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OpenSSH will (especially in older versions) use AES-CTR plus a MAC in encrypt-and-MAC. This is not secure in general (meaning that there exist secure ciphers and secure MACs such that using them in encrypt-and-MAC is insecure).

However, as I understand it AES-CTR + MAC as used in SSH is secure, at least for the MAC choices actually in use, because:

  1. The MACs used (HMAC and UMAC/VMAC + encrypt the MAC tag) are privacy-preserving: the MAC tag does not leak any information about the plaintext, at least for one who does not know the MAC key. In the case of HMAC, I believe that this follows from HMAC being a strong PRF; in the case of UMAC/VMAC, the security of the MAC depends entirely on encrypting the MAC before transmission, and the encryption of the MAC also ensures that no information about the plaintext is leaked.

  2. No encoding is done between encryption and authentication. The data that is encrypted and the data that is authenticated are one and the same.

  3. The cipher in question uses CTR mode – in other words, it is a stream cipher. Thus, any change to the ciphertext will cause a 1-to-1 change in the plaintext – integrity of plaintext thus implies integrity of ciphertexts.

My conclusion is that these cipher suites are actually secure, due to the specifics of the protocol.

Is my reasoning correct? More importantly, is my conclusion correct? I am not a cryptographer and have zero trust that I did not make a foolish error.

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    $\begingroup$ Why is this encrypt-and-MAC "generally not secure"? Any source/basis for saying that? $\endgroup$ – axapaxa Feb 19 '17 at 17:41
  • $\begingroup$ @axapaxa Have you seen the canonical Q about combining macs and encryption here on the site? If there's an answer to your question, you should find it there. $\endgroup$ – Ella Rose Feb 19 '17 at 17:51
  • $\begingroup$ @EllaRose I actually checked before saying that. There is nothing about encrypt-and-MAC being broken, it simply has less resistance against cipher/hash breakage (and AES isn't broken). There is nothing about it "being generally insecure", but it isn't recommended in new systems (just like for example 3DES). So still no source/basis for that. $\endgroup$ – axapaxa Feb 19 '17 at 18:12
  • $\begingroup$ In fact, I would venture that most MACs are such that regardless of the encryption scheme, using the MAC "in encrypt-and-MAC is insecure" (due to revealing, when encryptions are of the same message, with no false-negatives and a false-positive rate that is bounded above by their forgeability). ​ For that reason: ​ ​ ​ Are you sure they're really expected to be privacy-preserving in the sense you describe, rather than just satisfying the usual definition of PP-MAC, which allows them to leak message equality? ​ ​ ​ ​ ​ ​ ​ ​ $\endgroup$ – user991 Feb 19 '17 at 20:10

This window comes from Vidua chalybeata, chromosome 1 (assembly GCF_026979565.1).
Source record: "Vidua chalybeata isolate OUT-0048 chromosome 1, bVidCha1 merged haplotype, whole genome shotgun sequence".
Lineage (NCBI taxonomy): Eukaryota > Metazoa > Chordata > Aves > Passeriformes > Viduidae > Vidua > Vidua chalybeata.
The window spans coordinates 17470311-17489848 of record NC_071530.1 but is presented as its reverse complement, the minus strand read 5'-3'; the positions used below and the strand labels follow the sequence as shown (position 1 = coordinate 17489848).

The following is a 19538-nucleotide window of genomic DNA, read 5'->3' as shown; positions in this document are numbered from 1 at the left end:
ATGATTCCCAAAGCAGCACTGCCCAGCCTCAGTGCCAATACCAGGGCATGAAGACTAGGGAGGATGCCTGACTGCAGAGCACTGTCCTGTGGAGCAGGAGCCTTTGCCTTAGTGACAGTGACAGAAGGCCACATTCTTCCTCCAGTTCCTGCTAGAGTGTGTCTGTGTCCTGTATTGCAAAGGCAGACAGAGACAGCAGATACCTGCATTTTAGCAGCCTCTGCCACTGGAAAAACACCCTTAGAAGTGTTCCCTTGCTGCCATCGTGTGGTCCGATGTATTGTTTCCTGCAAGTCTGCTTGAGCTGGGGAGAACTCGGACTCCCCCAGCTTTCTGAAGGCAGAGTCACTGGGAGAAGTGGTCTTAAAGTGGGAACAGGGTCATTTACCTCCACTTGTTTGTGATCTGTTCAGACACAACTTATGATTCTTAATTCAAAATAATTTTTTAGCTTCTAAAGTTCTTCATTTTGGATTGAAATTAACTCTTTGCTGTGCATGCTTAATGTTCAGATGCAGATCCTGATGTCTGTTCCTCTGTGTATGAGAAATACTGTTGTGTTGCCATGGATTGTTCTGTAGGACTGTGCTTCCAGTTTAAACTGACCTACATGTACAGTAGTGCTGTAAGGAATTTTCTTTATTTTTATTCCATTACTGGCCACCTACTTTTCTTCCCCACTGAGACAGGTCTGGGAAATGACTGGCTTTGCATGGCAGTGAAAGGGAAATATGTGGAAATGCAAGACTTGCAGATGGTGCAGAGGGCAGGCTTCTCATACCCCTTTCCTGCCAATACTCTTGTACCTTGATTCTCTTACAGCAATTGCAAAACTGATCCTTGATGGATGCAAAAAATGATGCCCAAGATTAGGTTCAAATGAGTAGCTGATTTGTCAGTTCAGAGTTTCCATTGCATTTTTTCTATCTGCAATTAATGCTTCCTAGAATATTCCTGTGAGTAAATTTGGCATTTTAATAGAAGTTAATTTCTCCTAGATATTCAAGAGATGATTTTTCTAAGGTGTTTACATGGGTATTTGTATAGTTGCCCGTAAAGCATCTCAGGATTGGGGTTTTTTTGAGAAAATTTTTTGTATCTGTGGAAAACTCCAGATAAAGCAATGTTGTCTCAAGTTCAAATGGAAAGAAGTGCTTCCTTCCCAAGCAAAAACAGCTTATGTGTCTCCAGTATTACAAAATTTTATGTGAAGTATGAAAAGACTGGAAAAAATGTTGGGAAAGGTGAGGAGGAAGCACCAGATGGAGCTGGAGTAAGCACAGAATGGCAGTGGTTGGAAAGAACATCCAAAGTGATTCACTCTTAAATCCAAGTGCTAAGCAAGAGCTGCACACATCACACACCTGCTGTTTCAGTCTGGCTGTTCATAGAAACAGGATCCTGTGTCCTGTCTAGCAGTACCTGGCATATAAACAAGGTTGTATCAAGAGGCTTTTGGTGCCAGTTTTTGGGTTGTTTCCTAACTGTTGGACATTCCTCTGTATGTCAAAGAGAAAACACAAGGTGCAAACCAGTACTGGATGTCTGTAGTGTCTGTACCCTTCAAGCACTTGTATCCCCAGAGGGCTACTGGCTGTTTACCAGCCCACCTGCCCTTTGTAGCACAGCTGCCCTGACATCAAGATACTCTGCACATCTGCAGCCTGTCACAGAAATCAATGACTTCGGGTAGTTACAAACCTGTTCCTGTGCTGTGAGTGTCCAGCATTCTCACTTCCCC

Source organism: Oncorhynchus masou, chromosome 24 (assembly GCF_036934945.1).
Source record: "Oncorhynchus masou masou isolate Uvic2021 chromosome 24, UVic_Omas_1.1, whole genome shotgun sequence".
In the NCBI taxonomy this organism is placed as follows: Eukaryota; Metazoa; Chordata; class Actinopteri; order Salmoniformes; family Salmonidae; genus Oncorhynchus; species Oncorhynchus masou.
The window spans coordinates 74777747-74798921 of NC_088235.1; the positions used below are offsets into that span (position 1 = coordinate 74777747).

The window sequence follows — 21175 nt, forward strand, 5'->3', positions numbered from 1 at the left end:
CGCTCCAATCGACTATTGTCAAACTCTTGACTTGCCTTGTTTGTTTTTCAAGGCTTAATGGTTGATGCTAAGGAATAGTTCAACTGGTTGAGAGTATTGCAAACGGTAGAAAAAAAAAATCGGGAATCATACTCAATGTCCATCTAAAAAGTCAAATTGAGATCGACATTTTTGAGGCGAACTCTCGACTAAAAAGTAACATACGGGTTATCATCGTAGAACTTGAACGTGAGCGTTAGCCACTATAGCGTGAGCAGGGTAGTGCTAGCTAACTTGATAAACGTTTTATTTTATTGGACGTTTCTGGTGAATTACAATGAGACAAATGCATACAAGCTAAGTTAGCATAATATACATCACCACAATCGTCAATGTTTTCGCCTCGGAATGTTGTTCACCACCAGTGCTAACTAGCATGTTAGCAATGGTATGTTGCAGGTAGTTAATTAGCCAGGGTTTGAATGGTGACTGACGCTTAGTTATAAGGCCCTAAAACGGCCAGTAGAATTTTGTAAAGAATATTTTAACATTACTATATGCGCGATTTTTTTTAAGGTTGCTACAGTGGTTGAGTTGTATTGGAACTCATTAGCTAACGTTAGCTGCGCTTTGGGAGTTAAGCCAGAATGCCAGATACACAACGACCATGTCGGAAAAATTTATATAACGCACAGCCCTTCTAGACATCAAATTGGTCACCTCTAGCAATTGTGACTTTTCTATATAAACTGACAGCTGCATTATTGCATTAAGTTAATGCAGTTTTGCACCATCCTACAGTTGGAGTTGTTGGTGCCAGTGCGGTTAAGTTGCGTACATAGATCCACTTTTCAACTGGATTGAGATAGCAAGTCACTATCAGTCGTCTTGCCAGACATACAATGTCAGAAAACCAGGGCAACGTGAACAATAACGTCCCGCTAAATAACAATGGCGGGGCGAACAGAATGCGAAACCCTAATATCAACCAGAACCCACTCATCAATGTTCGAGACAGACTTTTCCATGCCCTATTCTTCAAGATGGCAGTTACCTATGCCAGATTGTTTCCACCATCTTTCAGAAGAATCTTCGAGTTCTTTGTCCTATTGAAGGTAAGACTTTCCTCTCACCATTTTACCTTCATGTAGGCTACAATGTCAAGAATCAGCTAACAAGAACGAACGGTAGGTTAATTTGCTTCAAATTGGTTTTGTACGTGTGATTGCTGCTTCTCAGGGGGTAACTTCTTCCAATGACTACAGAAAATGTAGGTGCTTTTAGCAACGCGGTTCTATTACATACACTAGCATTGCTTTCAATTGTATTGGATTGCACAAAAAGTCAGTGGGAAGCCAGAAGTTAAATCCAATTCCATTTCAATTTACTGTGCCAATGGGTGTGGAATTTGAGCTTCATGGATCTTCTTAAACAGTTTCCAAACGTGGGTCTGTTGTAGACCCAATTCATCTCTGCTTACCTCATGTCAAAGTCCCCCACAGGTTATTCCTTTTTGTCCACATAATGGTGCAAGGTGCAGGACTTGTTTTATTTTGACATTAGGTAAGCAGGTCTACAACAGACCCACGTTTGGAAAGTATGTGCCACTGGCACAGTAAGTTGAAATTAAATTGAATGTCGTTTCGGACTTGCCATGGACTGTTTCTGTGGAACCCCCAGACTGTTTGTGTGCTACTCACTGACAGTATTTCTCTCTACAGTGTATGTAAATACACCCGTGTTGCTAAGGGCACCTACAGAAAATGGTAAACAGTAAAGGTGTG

• $\begingroup$ @RickyDemer Didn't think of message equality. MACs based on encrypting the output of a universal hash with a stream cipher are immune to that though. The attack is also foiled for any PP-MAC if the authenticated data includes a message number (which I believe it does in the case of SSH). $\endgroup$ – Demi Feb 19 '17 at 21:28
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Encrypt-and-MAC does not preserve confidentiality because two encryptions of the same message will have the same mac tag, revealing the fact that the messages are equal.

Ssh includes a counter in the data the mac tag is computed over, so it never computes the mac tag for the same message twice (even if identical data is transmitted twice), so this particular weakness is not an issue.

This is not an endorsement of encrypt-and-MAC, however. Do not use it.

(If you have a strange MAC, encrypt-and-MAC can leak even more than equality, but few reasonable MACs are strange.)

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  • $\begingroup$ Yes, if the mac is computed over the message, and not the (randomized) ciphertext. $\endgroup$ – K.G. Feb 22 '17 at 9:43
  • $\begingroup$ Have you looked at crypto.stackexchange.com/questions/202/… ? $\endgroup$ – K.G. Feb 22 '17 at 20:19
  • $\begingroup$ I'm sorry, I was confused with Encrypt-then-MAC $\endgroup$ – Daniel Feb 22 '17 at 22:02
  • $\begingroup$ And for the universal-hashing based MACs, the encryption of the MAC means that there is no leak. $\endgroup$ – Demi Feb 23 '17 at 13:22
  • $\begingroup$ @Demi I don't really understand your comment. If you have a deterministic MAC, E&M leaks message equality. If you have a randomised MAC, it may not leak anything, but these are rare. If you have a stateful MAC, it may not leak anything, but these are rare. If you do not use plain E&M, but some other construction, it may not leak anything. $\endgroup$ – K.G. Feb 24 '17 at 7:57

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